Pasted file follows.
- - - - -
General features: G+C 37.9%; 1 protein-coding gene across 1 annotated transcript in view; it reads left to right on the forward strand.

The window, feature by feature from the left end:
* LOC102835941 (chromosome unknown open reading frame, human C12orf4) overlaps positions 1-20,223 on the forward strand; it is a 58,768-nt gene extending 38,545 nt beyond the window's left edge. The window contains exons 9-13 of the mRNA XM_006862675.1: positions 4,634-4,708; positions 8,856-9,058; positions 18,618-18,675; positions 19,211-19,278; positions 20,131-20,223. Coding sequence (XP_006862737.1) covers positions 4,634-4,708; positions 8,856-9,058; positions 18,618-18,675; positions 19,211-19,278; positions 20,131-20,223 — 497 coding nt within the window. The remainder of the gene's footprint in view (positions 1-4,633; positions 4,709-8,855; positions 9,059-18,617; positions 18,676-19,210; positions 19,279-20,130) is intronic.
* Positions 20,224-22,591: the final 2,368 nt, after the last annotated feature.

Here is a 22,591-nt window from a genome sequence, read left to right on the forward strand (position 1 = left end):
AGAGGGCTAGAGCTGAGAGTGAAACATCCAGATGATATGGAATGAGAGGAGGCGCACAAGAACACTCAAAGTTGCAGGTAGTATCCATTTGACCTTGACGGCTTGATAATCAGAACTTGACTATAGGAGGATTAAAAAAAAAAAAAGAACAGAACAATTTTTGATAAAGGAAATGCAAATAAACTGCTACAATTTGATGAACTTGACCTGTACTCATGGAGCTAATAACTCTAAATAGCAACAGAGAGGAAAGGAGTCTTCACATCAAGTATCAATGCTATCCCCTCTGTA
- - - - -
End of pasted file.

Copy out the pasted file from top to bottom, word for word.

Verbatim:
General features: G+C 37.9%; 1 protein-coding gene across 1 annotated transcript in view; it reads left to right on the forward strand.

The window, feature by feature from the left end:
* LOC102835941 (chromosome unknown open reading frame, human C12orf4) overlaps positions 1-20,223 on the forward strand; it is a 58,768-nt gene extending 38,545 nt beyond the window's left edge. The window contains exons 9-13 of the mRNA XM_006862675.1: positions 4,634-4,708; positions 8,856-9,058; positions 18,618-18,675; positions 19,211-19,278; positions 20,131-20,223. Coding sequence (XP_006862737.1) covers positions 4,634-4,708; positions 8,856-9,058; positions 18,618-18,675; positions 19,211-19,278; positions 20,131-20,223 — 497 coding nt within the window. The remainder of the gene's footprint in view (positions 1-4,633; positions 4,709-8,855; positions 9,059-18,617; positions 18,676-19,210; positions 19,279-20,130) is intronic.
* Positions 20,224-22,591: the final 2,368 nt, after the last annotated feature.

Here is a 22,591-nt window from a genome sequence, read left to right on the forward strand (position 1 = left end):
AGAGGGCTAGAGCTGAGAGTGAAACATCCAGATGATATGGAATGAGAGGAGGCGCACAAGAACACTCAAAGTTGCAGGTAGTATCCATTTGACCTTGACGGCTTGATAATCAGAACTTGACTATAGGAGGATTAAAAAAAAAAAAAGAACAGAACAATTTTTGATAAAGGAAATGCAAATAAACTGCTACAATTTGATGAACTTGACCTGTACTCATGGAGCTAATAACTCTAAATAGCAACAGAGAGGAAAGGAGTCTTCACATCAAGTATCAATGCTATCCCCTCTGTA